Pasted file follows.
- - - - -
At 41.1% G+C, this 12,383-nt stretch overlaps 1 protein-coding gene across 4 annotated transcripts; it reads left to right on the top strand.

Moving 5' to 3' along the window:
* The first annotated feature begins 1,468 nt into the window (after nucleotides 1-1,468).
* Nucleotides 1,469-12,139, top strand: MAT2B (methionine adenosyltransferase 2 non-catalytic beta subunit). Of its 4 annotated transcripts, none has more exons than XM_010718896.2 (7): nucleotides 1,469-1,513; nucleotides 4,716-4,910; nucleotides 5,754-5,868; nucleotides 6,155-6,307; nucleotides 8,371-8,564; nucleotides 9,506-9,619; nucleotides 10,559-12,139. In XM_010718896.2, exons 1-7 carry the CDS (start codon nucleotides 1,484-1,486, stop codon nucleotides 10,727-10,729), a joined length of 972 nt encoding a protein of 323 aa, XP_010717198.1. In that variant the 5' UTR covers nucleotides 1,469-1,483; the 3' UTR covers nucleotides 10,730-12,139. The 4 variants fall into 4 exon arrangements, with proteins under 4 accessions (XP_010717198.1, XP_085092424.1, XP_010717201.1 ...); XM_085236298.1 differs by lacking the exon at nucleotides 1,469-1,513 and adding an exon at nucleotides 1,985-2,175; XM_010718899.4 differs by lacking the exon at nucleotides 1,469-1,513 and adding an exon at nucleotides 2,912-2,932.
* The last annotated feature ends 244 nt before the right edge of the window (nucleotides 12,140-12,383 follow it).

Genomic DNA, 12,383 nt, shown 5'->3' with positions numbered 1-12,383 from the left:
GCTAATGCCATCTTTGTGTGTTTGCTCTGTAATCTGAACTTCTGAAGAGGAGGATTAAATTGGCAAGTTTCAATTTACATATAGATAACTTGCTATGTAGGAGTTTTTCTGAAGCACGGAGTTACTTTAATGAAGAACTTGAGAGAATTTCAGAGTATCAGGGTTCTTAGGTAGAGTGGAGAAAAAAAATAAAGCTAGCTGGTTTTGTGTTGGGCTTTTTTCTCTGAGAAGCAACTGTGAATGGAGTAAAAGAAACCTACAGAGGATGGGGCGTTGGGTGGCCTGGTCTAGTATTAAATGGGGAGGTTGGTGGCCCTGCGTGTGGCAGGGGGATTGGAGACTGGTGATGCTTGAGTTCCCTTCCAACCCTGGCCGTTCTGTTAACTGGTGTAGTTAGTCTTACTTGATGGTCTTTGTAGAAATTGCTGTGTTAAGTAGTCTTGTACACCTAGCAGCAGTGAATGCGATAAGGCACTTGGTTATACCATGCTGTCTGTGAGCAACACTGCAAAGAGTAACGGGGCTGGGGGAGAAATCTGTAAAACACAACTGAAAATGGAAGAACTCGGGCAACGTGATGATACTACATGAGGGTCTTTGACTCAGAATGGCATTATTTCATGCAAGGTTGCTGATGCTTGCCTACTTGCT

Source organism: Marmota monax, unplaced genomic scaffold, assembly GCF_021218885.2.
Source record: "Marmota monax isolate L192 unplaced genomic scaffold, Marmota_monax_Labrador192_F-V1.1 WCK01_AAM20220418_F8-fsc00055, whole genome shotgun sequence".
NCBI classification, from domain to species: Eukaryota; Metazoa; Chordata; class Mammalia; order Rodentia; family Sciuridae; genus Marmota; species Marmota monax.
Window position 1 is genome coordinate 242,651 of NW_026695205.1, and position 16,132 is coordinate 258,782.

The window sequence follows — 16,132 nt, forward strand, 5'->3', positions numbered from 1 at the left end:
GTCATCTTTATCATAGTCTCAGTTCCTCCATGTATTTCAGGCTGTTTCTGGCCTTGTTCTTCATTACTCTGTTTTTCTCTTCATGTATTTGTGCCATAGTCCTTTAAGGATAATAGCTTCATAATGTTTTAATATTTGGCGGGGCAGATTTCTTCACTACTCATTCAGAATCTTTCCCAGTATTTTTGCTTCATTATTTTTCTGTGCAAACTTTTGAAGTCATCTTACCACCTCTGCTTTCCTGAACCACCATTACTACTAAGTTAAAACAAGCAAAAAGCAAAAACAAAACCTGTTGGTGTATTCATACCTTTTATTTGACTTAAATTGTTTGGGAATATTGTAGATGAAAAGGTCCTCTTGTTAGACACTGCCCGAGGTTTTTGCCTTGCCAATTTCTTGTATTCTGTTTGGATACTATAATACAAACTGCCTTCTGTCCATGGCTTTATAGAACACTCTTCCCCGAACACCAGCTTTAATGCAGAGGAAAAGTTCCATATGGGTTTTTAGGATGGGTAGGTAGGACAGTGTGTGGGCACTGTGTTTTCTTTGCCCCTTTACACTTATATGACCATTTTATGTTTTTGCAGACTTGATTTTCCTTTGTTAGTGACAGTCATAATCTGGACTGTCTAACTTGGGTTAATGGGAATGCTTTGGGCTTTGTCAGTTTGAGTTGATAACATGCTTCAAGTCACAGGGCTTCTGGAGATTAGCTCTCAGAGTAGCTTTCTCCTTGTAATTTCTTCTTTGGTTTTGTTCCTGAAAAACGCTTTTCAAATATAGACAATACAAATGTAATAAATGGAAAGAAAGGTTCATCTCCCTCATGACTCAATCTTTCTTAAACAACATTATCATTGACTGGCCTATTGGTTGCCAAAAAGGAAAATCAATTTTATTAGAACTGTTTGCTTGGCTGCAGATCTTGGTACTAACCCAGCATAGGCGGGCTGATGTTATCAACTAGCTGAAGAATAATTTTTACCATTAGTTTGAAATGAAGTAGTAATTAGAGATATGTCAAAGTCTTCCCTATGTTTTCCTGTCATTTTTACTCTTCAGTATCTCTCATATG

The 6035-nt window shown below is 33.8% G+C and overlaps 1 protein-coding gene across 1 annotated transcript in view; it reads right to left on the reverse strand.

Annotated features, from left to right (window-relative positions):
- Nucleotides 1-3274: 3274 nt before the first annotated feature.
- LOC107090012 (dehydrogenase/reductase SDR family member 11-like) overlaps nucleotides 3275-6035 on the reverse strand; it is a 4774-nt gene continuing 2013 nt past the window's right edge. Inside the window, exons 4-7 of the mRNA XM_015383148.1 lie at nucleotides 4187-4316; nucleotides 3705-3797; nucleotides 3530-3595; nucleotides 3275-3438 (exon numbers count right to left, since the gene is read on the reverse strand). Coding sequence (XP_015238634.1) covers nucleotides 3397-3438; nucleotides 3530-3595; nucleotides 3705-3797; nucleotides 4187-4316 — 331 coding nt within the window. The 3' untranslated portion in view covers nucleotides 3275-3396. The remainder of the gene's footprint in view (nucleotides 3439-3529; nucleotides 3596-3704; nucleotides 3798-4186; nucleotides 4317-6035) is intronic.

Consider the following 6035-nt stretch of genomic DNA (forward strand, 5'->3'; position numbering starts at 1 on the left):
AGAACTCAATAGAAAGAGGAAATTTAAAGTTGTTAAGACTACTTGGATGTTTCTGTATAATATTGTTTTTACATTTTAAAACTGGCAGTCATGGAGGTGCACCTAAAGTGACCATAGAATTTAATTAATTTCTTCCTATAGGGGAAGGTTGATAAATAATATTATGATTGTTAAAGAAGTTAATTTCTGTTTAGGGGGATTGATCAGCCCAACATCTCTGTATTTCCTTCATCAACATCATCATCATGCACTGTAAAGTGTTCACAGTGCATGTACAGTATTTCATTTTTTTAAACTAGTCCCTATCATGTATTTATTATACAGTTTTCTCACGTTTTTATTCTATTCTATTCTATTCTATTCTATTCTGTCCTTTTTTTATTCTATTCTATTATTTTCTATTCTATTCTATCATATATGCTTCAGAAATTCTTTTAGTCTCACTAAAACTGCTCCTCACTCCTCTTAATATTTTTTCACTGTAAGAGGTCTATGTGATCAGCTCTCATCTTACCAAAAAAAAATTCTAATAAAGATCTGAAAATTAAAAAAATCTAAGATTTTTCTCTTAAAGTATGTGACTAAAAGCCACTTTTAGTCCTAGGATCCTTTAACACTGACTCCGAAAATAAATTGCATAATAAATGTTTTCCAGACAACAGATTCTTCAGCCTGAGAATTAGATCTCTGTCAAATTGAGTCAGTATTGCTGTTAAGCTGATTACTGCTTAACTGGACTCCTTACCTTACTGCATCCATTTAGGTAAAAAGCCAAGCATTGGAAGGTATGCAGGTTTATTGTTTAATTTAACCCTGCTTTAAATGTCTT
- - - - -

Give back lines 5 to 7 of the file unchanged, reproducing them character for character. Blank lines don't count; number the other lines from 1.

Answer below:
* The last annotated feature ends 244 nt before the right edge of the window (nucleotides 12,140-12,383 follow it).

Genomic DNA, 12,383 nt, shown 5'->3' with positions numbered 1-12,383 from the left:
GCTAATGCCATCTTTGTGTGTTTGCTCTGTAATCTGAACTTCTGAAGAGGAGGATTAAATTGGCAAGTTTCAATTTACATATAGATAACTTGCTATGTAGGAGTTTTTCTGAAGCACGGAGTTACTTTAATGAAGAACTTGAGAGAATTTCAGAGTATCAGGGTTCTTAGGTAGAGTGGAGAAAAAAAATAAAGCTAGCTGGTTTTGTGTTGGGCTTTTTTCTCTGAGAAGCAACTGTGAATGGAGTAAAAGAAACCTACAGAGGATGGGGCGTTGGGTGGCCTGGTCTAGTATTAAATGGGGAGGTTGGTGGCCCTGCGTGTGGCAGGGGGATTGGAGACTGGTGATGCTTGAGTTCCCTTCCAACCCTGGCCGTTCTGTTAACTGGTGTAGTTAGTCTTACTTGATGGTCTTTGTAGAAATTGCTGTGTTAAGTAGTCTTGTACACCTAGCAGCAGTGAATGCGATAAGGCACTTGGTTATACCATGCTGTCTGTGAGCAACACTGCAAAGAGTAACGGGGCTGGGGGAGAAATCTGTAAAACACAACTGAAAATGGAAGAACTCGGGCAACGTGATGATACTACATGAGGGTCTTTGACTCAGAATGGCATTATTTCATGCAAGGTTGCTGATGCTTGCCTACTTGCT